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Thread: Coastal pine C&C welcome

  1. #1
    tbob's Avatar
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    Trevor Reeves

    Coastal pine C&C welcome

    These tough survivors always intrigue me whether on exposed cliffs, mountain tops or coasts

    Coastal pine C&C welcome

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    Re: Coastal pine C&C welcome

    Hi Trevor,

    Great shot, I like the composition.

    However: there seems to be something on the rocks that looks like it has been over PPd. Seeing that the tree is your main subject I would have liked to see a bit more of it. Like having it better exposed, instead of having concentrated exposure on the water, and including the base where it grows from. More focus on the tree, blurring the background a little, would also have emphasised that the tree is the main subject.

    My eye is drawn to the sea and then to the hills in the background instead of the tree.

    Thanks for sharing.

  3. #3
    tbob's Avatar
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    Re: Coastal pine C&C welcome

    Thanks Andre; The rocks look a little strange, I suspect mainly because they are volcanic and have a very rough and almost fractal surface with a lot of texture. Plus the rock is that warm brown, almost yellow colour. Juxtaposed with the light rocks and the surf they do look over saturated and oversharpened.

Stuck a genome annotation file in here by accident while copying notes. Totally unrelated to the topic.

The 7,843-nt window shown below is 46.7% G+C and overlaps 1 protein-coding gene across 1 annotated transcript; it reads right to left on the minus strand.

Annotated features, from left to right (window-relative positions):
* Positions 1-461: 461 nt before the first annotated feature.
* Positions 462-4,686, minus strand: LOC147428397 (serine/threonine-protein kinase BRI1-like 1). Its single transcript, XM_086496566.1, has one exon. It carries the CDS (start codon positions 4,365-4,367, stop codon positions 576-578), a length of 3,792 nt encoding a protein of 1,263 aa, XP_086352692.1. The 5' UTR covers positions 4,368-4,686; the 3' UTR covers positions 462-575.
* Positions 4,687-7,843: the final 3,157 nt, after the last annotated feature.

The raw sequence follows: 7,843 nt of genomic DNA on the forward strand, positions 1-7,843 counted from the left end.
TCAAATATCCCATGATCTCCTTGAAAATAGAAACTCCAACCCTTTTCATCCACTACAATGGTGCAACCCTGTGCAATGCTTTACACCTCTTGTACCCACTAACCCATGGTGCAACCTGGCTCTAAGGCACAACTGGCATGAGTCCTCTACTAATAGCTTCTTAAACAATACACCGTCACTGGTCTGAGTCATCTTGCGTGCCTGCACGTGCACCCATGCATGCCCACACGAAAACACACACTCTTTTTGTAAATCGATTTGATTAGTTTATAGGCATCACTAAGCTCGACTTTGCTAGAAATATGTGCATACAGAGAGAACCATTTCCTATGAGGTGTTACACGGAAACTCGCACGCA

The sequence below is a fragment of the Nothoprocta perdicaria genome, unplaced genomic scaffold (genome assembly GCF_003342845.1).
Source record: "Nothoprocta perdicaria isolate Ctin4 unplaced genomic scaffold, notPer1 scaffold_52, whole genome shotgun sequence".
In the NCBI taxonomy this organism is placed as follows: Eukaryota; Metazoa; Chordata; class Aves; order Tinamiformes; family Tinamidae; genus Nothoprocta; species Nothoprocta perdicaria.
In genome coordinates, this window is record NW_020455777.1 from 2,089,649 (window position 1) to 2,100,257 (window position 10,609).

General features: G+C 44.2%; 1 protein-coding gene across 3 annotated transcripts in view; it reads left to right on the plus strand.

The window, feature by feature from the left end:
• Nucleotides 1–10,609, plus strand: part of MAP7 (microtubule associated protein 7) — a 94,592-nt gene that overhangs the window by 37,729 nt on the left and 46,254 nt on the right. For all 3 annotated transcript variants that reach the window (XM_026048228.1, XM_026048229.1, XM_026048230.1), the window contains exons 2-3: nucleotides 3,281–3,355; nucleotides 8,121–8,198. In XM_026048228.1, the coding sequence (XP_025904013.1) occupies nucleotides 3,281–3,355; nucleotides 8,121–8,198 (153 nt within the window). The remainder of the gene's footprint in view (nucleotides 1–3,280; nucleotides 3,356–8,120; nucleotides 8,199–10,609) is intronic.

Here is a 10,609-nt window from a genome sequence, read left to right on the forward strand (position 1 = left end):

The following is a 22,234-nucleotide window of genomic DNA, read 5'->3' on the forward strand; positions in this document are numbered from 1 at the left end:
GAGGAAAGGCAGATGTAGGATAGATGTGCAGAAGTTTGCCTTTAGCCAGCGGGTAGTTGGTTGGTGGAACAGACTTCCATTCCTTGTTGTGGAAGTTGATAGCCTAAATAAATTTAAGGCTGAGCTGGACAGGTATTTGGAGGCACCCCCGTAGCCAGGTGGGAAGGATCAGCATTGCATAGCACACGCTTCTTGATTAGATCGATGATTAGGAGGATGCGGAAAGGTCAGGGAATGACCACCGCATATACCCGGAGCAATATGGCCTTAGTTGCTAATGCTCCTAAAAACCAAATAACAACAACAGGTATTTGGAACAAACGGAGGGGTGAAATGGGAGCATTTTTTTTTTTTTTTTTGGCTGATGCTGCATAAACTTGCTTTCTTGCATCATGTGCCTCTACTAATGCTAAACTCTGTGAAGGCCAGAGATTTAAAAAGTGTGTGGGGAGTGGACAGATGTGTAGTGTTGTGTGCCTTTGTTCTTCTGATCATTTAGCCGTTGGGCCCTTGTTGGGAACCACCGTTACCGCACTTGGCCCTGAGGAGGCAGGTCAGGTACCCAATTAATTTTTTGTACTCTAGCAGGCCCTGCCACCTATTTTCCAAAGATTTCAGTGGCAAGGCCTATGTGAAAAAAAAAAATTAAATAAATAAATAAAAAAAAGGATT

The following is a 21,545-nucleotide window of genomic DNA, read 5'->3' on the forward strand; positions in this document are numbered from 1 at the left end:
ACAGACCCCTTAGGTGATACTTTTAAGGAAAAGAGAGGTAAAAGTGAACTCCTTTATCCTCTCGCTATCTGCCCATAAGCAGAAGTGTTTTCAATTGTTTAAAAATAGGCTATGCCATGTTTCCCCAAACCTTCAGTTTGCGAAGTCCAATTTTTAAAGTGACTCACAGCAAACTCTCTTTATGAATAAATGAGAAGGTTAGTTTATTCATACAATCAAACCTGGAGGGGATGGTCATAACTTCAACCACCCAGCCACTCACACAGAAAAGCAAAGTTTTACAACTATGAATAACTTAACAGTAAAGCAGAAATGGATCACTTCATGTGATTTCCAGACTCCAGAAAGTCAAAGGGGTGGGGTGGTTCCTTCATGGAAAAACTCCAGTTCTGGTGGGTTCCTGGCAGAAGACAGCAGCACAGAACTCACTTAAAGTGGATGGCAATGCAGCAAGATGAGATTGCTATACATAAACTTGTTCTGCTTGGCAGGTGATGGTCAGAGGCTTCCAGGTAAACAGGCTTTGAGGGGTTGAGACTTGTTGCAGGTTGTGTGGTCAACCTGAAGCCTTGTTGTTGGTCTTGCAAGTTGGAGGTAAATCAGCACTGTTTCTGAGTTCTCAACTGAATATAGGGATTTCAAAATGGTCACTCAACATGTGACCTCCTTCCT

I agree about the lighting on the tree. It bothers me that the underside of the foliage is so dark. I did try lightening, but it just didn't look right; too pale and washed out. The shot was done at noon so the contrast between light and shadow is very pronounced. The problem with vacation pictures is the lack of ability to come back multiple times to try again in better conditions.

    Just to the left of this tree the shoreline vegetation starts again. I would like to have included the base, it was either isolate the tree by cutting off the base or include a large trunk of an adjacent tree.

    Blurring the background slightly is an option I will place in my mental checklist for options in future. When I get something like this I need to spend more time mucking about trying things. Hard on vacation unless you are alone. The pressure to move on, from the other people you are with is something I find hard to resist.

  4. #4

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    Re: Coastal pine C&C welcome

    For me, Trevor. I'm confused over which is the main subject.

    At the moment, a large expanse of foreground is dominating the scene. I would want to reduce that by half.

    But that causes another problem over the cropping ratio. Has this already been cropped? Otherwise possibly crop square? You may be able to lose a little from the sides. Could you get away with a 5 x 4 ratio crop?

    From a purely personal view; I like to see my surf sharp so I would have used a much faster shutter speed. And taken my exposure settings from spot metering on the surf.

    Finally, the little item . . .

    I would clone out that distant buoy near the left edge. If it was bigger and a little further from the edge I would be happy to leave it.

    Basically, a good shot is to be had here but at the moment this isn't using the full potential of the scene.

  5. #5
    Moderator Donald's Avatar
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    Re: Coastal pine C&C welcome

    I like the composition, although i would endorse Geoff's suggestion of looking at losing a bit from the bottom (and going to a 4:5 ratio). I don't think it needs all that rock at the bottom to 'tell the story'. I'd also take out that buoy, as once you see it you keep looking at it.

    But other than that ...............

    I certainly wouldn't be putting any blur on anything. The tree holds centre stage, but the 'story', I think, is of this tree in its setting/its environment. For me the tree is not the image. The whole scene is the image. And, again from my point of view and from that perspective, it works very, very well.